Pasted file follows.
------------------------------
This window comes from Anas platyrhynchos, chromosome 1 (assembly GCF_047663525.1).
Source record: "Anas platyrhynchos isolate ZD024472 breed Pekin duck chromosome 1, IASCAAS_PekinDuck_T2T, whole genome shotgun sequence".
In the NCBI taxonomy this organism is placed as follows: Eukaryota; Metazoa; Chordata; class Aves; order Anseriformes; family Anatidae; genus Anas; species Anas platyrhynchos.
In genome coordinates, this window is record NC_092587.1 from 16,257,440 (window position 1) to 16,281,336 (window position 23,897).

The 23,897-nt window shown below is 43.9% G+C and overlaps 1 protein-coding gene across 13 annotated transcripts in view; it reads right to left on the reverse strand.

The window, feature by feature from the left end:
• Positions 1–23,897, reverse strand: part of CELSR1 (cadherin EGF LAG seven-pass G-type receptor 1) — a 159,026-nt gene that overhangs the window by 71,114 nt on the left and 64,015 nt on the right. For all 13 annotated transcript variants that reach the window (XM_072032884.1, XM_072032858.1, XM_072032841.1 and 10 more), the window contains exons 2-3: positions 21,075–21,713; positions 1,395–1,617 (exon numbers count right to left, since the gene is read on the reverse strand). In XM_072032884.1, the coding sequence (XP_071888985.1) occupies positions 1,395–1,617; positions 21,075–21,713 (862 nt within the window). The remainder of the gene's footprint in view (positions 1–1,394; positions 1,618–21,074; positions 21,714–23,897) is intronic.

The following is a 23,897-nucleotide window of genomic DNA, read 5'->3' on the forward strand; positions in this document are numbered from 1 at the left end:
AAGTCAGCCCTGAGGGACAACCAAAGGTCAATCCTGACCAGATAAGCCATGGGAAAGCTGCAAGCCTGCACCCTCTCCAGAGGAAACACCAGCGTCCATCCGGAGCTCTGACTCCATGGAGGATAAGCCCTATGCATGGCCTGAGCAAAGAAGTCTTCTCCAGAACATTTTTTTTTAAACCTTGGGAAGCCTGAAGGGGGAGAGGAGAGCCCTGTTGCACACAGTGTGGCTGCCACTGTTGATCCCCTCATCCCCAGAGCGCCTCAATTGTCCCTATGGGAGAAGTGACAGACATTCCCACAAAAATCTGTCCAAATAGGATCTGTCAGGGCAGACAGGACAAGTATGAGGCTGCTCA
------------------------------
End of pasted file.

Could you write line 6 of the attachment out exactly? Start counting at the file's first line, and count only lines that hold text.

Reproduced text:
The window, feature by feature from the left end: